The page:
ROS release by a site of production depends on several factors: 1) the concentration of the electron donating site, 2) the redox state of the electron donating site, 3) access to oxygen, and 4) the concentration and type of oxidation substrate3,8,9. In mitochondria, other factors like the concentration of NADH and membrane potential strength also influence ROS production8,10. For example, the rate of O2●-/H2O2 production by purified PDHC or KGDHC increases with increasing NADH availability5,11. In this scenario, electrons are flowing backwards from NADH to the FAD center in the E3 subunit of PDHC or KGDHC, the site for O2●-/H2O2 production12. Similarly, the provision of NAD+ has the opposite effect, decreasing ROS release from KGDHC12. Thus, controlling entry or exit of electrons from sites of ROS production can alter how much O2●-/H2O2 is formed. For instance, blocking the E2 subunit of PDHC or KGDHC with CPI-613, a lipoic acid analog, results in an almost 90% decrease in O2●-/H2O2 production13. Similar results can be obtained with the chemical S-glutathionylation catalysts, diamide and disulfiram, which almost abolish O2●-/H2O2 production by PDHC or KGDHC via the conjugation of glutathione to the E2 subunit14. The trade-off for blocking electron flow through the E2 subunit of PDHC and KGDHC is a decrease in NADH production which diminishes ROS formation by the electron transport chain (e.g., complex III). This can also decrease ATP output by the electron transport chain. Overall, blocking electron entry to sites of ROS production can be a highly effective means of controlling O2●-/H2O2 production.
Mitochondria can contain up to 12 potential O2●-/H2O2 sources6. Most of these sites are flavin-containing enzymes which generate a mixture of O2●- and H2O2. Use of different substrate and inhibitor combinations have allowed for the identification of which respiratory complexes and mitochondrial dehydrogenases serve as high capacity O2●-/H2O2 forming sites in different tissues3. PDHC and KGDHC have been shown to serve as high capacity O2●-/H2O2 emitting sites in muscle and liver mitochondria13,15. However, some difficulties remain in regard to the examination of the O2●-/H2O2 forming potential of individual sites in mitochondria and the impact that different substrate and inhibitor combinations have on the activities of the enzymes. This is due to the presence of unwanted side reactions (e.g., formation of O2●-/H2O2 by sites other than the enzyme of interest), contaminating endogenous nutrients (e.g.,fatty acids) or organelles (e.g., peroxisomes which also form O2●-/H2O2), and use of inhibitors that lack selectivity, and/or use of compounds that do not fully inhibit ROS production. Certain inhibitors can also alter the mitochondrial bioenergetics and direction of electron flow, and this alters ROS release from other sites of production and confounds results. Absolute rates for O2●-/H2O2 release from individual sites in mitochondria are also difficult to quantify due to the high concentration of O2●- and H2O2 eliminating enzymes in the matrix and intermembrane space. Therefore, elimination of any competing reactions that can interfere with O2●-/H2O2 release measurements can be useful when identifying high capacity O2●-/H2O2 forming sites.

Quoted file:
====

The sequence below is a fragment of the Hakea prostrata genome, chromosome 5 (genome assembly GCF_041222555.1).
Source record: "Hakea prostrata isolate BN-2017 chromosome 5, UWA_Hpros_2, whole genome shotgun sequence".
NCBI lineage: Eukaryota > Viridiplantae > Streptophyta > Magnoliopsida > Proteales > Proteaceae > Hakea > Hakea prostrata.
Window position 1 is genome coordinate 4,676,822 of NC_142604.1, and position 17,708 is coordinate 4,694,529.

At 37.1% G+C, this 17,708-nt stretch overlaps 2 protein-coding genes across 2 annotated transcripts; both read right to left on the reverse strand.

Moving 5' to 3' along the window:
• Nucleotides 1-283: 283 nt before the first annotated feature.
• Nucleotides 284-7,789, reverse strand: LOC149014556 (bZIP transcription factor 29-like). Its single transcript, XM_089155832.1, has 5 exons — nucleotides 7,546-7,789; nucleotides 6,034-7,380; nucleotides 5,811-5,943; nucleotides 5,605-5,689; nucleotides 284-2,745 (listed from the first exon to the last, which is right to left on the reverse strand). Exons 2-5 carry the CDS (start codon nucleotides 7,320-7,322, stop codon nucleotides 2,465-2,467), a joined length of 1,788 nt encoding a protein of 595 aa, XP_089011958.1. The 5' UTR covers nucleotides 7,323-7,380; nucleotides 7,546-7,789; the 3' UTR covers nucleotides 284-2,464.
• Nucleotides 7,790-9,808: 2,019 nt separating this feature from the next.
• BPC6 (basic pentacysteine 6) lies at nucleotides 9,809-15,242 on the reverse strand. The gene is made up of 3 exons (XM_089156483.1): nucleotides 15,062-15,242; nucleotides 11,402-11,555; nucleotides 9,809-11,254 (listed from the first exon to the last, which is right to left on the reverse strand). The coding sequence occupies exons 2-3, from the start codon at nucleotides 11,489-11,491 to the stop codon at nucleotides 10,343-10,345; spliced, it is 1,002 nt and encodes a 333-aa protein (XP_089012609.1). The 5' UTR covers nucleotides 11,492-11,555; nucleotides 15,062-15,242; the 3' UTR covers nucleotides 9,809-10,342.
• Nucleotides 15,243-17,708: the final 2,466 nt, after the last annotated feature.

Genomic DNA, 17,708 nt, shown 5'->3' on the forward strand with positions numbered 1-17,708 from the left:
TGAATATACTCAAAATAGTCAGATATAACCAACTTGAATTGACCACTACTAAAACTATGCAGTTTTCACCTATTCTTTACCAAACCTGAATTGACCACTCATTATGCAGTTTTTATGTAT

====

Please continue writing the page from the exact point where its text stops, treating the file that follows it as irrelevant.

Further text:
Here, we present a simple method that allows for the simultaneous examination of O2●-/H2O2 production and NADH formation by purified flavin-dependent dehydrogenases. By using purified enzymes, unwanted ROS forming side reactions and ROS degrading enzymes can be eliminated allowing for a more accurate measure of native O2●-/H2O2 production rates for individual flavoenzymes. This method can be used to directly compare the O2●-/H2O2 forming capacity of different purified dehydrogenases or to screen potential site-specific inhibitors for O2●-/H2O2 release. Finally, measuring O2●-/H2O2 and NADH production simultaneously can allow for a real-time assessment of the relationship between enzyme activity and ROS release capacity.
1. Chemicals and Purified Enzymes
- Procure the following materials: PDHC and KGDHC of porcine heart origin (or another purified mitochondrial flavoenzyme); H2O2 (30% solution), pyruvate, α-ketoglutarate, NAD+, NADH, CoASH, thiamine pyrophosphate (TPP), mannitol, HEPES, sucrose, EGTA, 3-methyl-2-oxo valeric acid (KMV), superoxide dismutase (SOD), horseradish peroxidase (HRP), 10-Acetyl-3,7-dihydroxyphenoxazine reagent (AUR), and CPI-613.
2. Planning the Assay and Reagent Preparation